Kallis underappreciated no longer
Jacques Kallis had waited 143 Test matches and 15 years to score his first double hundred. It was thought of as the only thing he could not do. When it eventually came, against India in Centurion at the end of 2010, most expected a flood of twin tons to follow. They were not far wrong.
The second was scored just seven matches later and the third was not far off coming up on Sunday at The Oval. Had it done so, it would have been Kallis' third double in 10 Test matches.
With South Africa leading by 252, an advantage that would cushion them but could still be plumped, and the England attack meandering, there did not seem to be a reason Kallis would not get there. Unexpectedly, he was denied, left on 182. Graeme Smith made a positive declaration after consulting with Kallis, who gave his blessing that he would sacrifice an individual accolade for the team goal.
A day later, Kallis and Gary Kirsten, South Africa's coach, were tasked with the post-match media session after an emphatic win. Kallis was asked about the current South Africa bowling attack and how he ranked them compared with packs of the past.
"In terms of variations, it's right up there, as good as we've had," he said. "We've got Vernon who puts the batsmen under pressure, we've got Dale Steyn's pace and swing, we've got Morne with his bounce and we've got Immi [Imran Tahir] as a legspinner, which we haven't had for a long time, to add attacking value, so we've got a nice balance."
Kallis ended his assessment there but Kirsten interrupted him. "And then we've also got some guy who has taken 280-odd Test wickets, I can't think of his name," the coach said, nudging Kallis in jest. Kallis only smiled.
As one of the most under-appreciated players of his generation, he is used to being forgotten about when greats of the game are discussed. Occasionally a debate will spark that compares Kallis with Garfield Sobers, Ian Botham or Imran Khan and none is clear favourite for the 'greatest allrounder' tag. Even if there was a conclusion, Kallis wouldn't care to know. He maintains that comparisons over different eras are irrelevant because "we play so much cricket these days", and statistics may only mean something to him when he retires.
Had he said something like that a few years ago, he may not have been believed because he was seen as man who played for himself before others. At the 2007 World Cup in particular, Kallis did all he could to portray himself as that type of person. He single-handedly turned the speeding car of a chase against Australia in the group stages into one whose engine had stalled.
Perhaps it was performances like those that kept Kallis from earning the praise he deserved but in recent years the stodginess has smoothed. Evidence of that can be gleaned from something as simple as Kallis' strike rate. In five of the last six years, he has managed to keep it over 50 in Test cricket, having been a steady lower 40s before that. Included in that period has been his fastest century.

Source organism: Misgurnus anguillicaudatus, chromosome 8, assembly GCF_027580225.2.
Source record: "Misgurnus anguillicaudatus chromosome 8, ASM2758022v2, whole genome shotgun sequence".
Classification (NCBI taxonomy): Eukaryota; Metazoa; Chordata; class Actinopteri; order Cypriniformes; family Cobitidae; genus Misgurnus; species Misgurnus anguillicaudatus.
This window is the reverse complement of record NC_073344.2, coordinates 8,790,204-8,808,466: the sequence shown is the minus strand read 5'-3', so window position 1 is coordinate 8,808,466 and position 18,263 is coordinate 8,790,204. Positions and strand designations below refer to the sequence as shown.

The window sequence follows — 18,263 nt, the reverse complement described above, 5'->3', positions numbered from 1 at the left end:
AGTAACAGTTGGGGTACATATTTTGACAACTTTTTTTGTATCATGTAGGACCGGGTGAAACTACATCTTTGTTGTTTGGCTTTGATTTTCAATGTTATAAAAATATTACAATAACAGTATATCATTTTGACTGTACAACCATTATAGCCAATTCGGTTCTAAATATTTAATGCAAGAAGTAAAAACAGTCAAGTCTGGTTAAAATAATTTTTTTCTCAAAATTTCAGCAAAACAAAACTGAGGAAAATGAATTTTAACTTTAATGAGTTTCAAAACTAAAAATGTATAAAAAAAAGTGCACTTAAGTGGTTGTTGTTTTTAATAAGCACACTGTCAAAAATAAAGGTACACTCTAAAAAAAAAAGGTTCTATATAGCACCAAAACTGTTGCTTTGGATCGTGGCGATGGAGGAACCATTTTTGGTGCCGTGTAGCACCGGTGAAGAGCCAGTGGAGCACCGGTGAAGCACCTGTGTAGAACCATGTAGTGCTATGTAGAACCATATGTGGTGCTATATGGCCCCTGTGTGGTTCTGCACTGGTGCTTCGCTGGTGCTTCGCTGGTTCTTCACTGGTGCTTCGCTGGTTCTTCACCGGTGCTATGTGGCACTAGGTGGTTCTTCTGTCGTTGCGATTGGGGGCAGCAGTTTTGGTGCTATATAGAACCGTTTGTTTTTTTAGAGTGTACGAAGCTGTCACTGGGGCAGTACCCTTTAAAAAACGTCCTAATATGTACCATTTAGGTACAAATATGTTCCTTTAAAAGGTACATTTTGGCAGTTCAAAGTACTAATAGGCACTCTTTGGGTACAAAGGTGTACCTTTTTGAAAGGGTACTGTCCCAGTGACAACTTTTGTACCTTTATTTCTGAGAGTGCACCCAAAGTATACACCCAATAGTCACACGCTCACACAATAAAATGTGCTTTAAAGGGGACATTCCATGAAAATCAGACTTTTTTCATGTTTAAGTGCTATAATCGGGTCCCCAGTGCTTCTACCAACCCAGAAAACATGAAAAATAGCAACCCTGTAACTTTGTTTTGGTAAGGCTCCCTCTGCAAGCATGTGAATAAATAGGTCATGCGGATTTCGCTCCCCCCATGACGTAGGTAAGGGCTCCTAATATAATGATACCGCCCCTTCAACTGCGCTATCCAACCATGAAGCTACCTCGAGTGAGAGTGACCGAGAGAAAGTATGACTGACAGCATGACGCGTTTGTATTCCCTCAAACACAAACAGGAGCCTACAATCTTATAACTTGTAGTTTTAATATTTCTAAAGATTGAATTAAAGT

There is an interesting correlation between the time when Kallis started scoring quicker and his contribution to South Africa wins. Ten of his 19 hundreds scored since June 2006 have been in winning causes; before that, 11 out of 24 hundred contributed to victories. His new-found vitality in run-scoring has extended as far as earning him a recall to South Africa's T20 squad, from which he was dropped in 2010.
Along with his batting, Kallis has always made a telling but often overlooked contribution with the ball. To say he was quicker when he was younger, would be incorrect. He remains able to bowl at around 145kph, especially as his workload has been steadily decreased. While he once had to shoulder the considerable burden of being a wicket-taker, he now acts as a balancer to the other attacking options around him.
That is not to be mistaken for saying Kallis is the holding bowler. He is the multi-faceted one. At times, he is called on to give the others a break and contain, at others as the reserve armoury, to come out and strike when no-one else and usually it works. At The Oval, it was Kallis who made the crucial breakthrough late on the first day when he removed Kevin Pietersen with a bouncer - one of the few short balls South Africa bowled on a sluggish track that day.
Had England's premier batsmen survived into the next morning, the match may have played out in completely different fashion. But Kallis changed the course of that and although he does not need that to recognised as a turning point, it ended up being one of the most significant.
Ian Bell acknowledged it when he said: "Kallis on day one was important, when the ball swings he is as good as anyone in the world." James Anderson paid homage to him in the London Evening Standard, saying Kallis "gives great balance to their team as a fourth seamer and he is one of the greatest batsmen there has ever been but somehow doesn't quite get the credit for it."
That has been the story of Kallis' career for as long as it has lasted. For more than ten years, from 2000 to late 2011, he was ranked the top allrounder in Test cricket. He lost that status to Shakib Al Hasan a few months ago and shrugged it off as no big deal. Today, Kallis regained that spot.
Many will say rightfully so, after he conquered the one territory he had not been able to reach in the past. A century, an incisive showing with the ball and his usual safe hands in the slips have shown why Kallis' all-round abilities are vital to South Africa's quest to reach No.1 in England.
Firdose Moonda is ESPNcricinfo's South Africa correspondent